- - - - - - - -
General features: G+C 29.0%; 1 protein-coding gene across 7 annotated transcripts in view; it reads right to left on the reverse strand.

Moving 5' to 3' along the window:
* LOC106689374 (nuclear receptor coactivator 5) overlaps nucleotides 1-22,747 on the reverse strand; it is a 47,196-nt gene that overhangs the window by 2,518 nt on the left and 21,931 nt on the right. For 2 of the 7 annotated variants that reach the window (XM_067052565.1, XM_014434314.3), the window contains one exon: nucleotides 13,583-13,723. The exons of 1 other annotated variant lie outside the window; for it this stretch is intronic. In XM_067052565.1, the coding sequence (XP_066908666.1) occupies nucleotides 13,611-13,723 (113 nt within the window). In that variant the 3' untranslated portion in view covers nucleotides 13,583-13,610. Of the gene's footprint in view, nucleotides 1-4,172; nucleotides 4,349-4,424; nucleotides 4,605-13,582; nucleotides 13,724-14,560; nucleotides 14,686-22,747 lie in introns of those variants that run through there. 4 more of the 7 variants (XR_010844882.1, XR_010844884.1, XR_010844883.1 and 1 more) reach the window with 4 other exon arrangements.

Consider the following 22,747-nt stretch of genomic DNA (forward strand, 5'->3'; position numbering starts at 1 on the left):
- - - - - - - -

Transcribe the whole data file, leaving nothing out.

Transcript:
General features: G+C 29.0%; 1 protein-coding gene across 7 annotated transcripts in view; it reads right to left on the reverse strand.

Moving 5' to 3' along the window:
* LOC106689374 (nuclear receptor coactivator 5) overlaps nucleotides 1-22,747 on the reverse strand; it is a 47,196-nt gene that overhangs the window by 2,518 nt on the left and 21,931 nt on the right. For 2 of the 7 annotated variants that reach the window (XM_067052565.1, XM_014434314.3), the window contains one exon: nucleotides 13,583-13,723. The exons of 1 other annotated variant lie outside the window; for it this stretch is intronic. In XM_067052565.1, the coding sequence (XP_066908666.1) occupies nucleotides 13,611-13,723 (113 nt within the window). In that variant the 3' untranslated portion in view covers nucleotides 13,583-13,610. Of the gene's footprint in view, nucleotides 1-4,172; nucleotides 4,349-4,424; nucleotides 4,605-13,582; nucleotides 13,724-14,560; nucleotides 14,686-22,747 lie in introns of those variants that run through there. 4 more of the 7 variants (XR_010844882.1, XR_010844884.1, XR_010844883.1 and 1 more) reach the window with 4 other exon arrangements.

Consider the following 22,747-nt stretch of genomic DNA (forward strand, 5'->3'; position numbering starts at 1 on the left):